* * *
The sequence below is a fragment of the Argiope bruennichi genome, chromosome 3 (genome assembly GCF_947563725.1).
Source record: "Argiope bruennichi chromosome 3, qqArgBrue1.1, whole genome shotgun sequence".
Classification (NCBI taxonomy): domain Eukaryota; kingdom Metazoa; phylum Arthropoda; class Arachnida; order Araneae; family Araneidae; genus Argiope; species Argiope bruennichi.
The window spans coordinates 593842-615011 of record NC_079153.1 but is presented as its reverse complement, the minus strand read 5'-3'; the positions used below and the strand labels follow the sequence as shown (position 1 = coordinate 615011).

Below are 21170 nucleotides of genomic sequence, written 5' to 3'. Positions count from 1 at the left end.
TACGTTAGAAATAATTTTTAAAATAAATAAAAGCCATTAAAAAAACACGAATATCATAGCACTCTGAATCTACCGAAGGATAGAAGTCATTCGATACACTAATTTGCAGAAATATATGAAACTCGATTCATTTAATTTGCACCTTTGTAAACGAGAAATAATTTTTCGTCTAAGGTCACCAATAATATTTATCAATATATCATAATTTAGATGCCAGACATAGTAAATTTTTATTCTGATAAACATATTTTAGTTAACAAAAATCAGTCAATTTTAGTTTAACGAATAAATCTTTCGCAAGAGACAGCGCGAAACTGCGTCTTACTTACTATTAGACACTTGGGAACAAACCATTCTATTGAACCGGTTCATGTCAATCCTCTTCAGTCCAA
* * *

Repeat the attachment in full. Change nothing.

The sequence below is a fragment of the Argiope bruennichi genome, chromosome 3 (genome assembly GCF_947563725.1).
Source record: "Argiope bruennichi chromosome 3, qqArgBrue1.1, whole genome shotgun sequence".
Classification (NCBI taxonomy): domain Eukaryota; kingdom Metazoa; phylum Arthropoda; class Arachnida; order Araneae; family Araneidae; genus Argiope; species Argiope bruennichi.
The window spans coordinates 593842-615011 of record NC_079153.1 but is presented as its reverse complement, the minus strand read 5'-3'; the positions used below and the strand labels follow the sequence as shown (position 1 = coordinate 615011).

Below are 21170 nucleotides of genomic sequence, written 5' to 3'. Positions count from 1 at the left end.
TACGTTAGAAATAATTTTTAAAATAAATAAAAGCCATTAAAAAAACACGAATATCATAGCACTCTGAATCTACCGAAGGATAGAAGTCATTCGATACACTAATTTGCAGAAATATATGAAACTCGATTCATTTAATTTGCACCTTTGTAAACGAGAAATAATTTTTCGTCTAAGGTCACCAATAATATTTATCAATATATCATAATTTAGATGCCAGACATAGTAAATTTTTATTCTGATAAACATATTTTAGTTAACAAAAATCAGTCAATTTTAGTTTAACGAATAAATCTTTCGCAAGAGACAGCGCGAAACTGCGTCTTACTTACTATTAGACACTTGGGAACAAACCATTCTATTGAACCGGTTCATGTCAATCCTCTTCAGTCCAA